What’s Wrong With This Picture?

Tuesday, October 12th, 2010

Remember that Pennsylvania school that was spying on its students through their laptop computers? The school has agreed to pay out a $610,000 settlement.

But check out how that figure breaks down:

The settlement calls for $175,000 to be placed in a trust for Robbins and $10,000 for a second student who filed suit, Jalil Hassan. Their lawyer, Mark Haltzman, will get $425,000 for his work on the case.

So public school officials get caught illegally spy on students. But no one gets fired. And none of the offending parties will be fined. Instead, a municipal insurer (which will ultimately affect taxpayers) will pay a decent settlement to one student, a small settlement to another, and a small fortune to their lawyer.

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53 Responses to “What’s Wrong With This Picture?”

  1. #1 |  Rick H. | 

    Simple Justice points out some data that gives more context to this whole clusterfuck. The attorneys for the school district will be charging taxpayers close to a million for a very aggressive defense in a case where they were clearly on the asshole side. This makes the students’ lawyer’s bill seem like a pretty thrifty deal. Where’s the outrage?

  2. #2 |  Nick T | 

    As the guy who often defends lawyers on here, I think this case looks pretty bad, and I won’t try to defend it altogether. But I will say that lawyers should be incentivized to pursue class actions and other serious cases by the contingency system which gives the lawyer a portion of the final settlement, and ties his or her interest very closely to that of the client. (Without this there would liekly be fraud of lawyers telling a gullible client that they had a marvelous case, billing a ton of hours and then getting the case tossed because it actually sucked.)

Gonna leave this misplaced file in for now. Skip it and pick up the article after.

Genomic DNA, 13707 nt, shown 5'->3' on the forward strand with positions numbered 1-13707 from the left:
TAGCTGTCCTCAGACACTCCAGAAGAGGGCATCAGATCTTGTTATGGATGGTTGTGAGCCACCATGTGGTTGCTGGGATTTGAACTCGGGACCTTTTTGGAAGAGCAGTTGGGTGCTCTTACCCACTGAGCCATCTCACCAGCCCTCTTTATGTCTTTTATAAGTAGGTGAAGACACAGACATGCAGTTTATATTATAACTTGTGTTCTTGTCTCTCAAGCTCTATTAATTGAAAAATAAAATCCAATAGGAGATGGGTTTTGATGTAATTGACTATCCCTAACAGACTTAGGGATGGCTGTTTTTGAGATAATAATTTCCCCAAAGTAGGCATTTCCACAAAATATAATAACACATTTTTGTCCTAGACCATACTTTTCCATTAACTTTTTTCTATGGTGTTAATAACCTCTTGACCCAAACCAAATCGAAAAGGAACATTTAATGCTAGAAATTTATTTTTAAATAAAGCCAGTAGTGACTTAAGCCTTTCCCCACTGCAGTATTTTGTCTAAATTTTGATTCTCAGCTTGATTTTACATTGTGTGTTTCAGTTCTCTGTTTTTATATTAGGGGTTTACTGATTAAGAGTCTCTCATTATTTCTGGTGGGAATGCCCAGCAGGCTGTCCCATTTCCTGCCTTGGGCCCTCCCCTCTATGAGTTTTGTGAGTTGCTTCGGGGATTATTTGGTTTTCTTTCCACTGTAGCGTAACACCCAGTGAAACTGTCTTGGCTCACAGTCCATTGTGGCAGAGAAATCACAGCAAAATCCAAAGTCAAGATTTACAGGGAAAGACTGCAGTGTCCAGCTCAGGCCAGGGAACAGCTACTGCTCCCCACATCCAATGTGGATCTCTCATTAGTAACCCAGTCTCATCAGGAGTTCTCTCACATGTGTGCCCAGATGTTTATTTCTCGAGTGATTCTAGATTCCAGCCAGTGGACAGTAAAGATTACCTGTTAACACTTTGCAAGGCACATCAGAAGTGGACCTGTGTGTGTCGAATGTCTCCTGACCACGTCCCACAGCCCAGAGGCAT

I agree with some commenters who said that a JD isn’t some magical symbol of knowledge, but a lawyer who can really litigate and negotiate complex torts claims is worth a lot of money.

    The “attorneys fees” really make this final outcome look lopsided and the fact that stupid bureacrats are completely covered from an personal loss is an outrage, but, as always, our civil system makes a lot more sense once you unpack it, and the recourse of civil litigation should play a major role in libertarian philosophy, in my mind.

  3. #3 |  James J.B. | 

    47 – Bozobo is dead on right. Make the cases hourly, with a large retainer no one (except a few) can pay for justice. To avoid that issue, % fee cases, or contingency fees evolved – so that the lawyer and client each have something in the case. The lawyer risks his time and the client benefits by not fronting a very large retainer. Some of you here want the government (or yourselves) to rewrite the agreement so that it is more “reasonable” – whatever that means.

    as to 48 – You are right. I made a mistake. Just because you are a tyrant busybody doesn’t mean you are a communist. My mistake. Sorry.

    CEO pay (as said above) – if somebody gets on here and says they make too much or are not worth it – it is the market, right? Or, it is a contract, and the shareholders should get involved, not the government, or the rest of us, right?

    Minimum wage – if we asked most people here, minimum wage is horrible – the government intruding in a private contractual right between employer and employee.

    Yet somehow, those rules go out the window when the contract is between a lawyer and client – then the public, the legislature, Radley, etc. should all get a say as to how “reasonable” is the fee.

    Maybe we could publically set everyone’s wage. We could use a central authority to be fair. Every lawyer, other professions and jobs eventually too, would be paid a set amount – if they made too much – it is forfeited -for the common good, of course. Right 47, you with me, because that isn’t communisim at all.

    Game, set, match.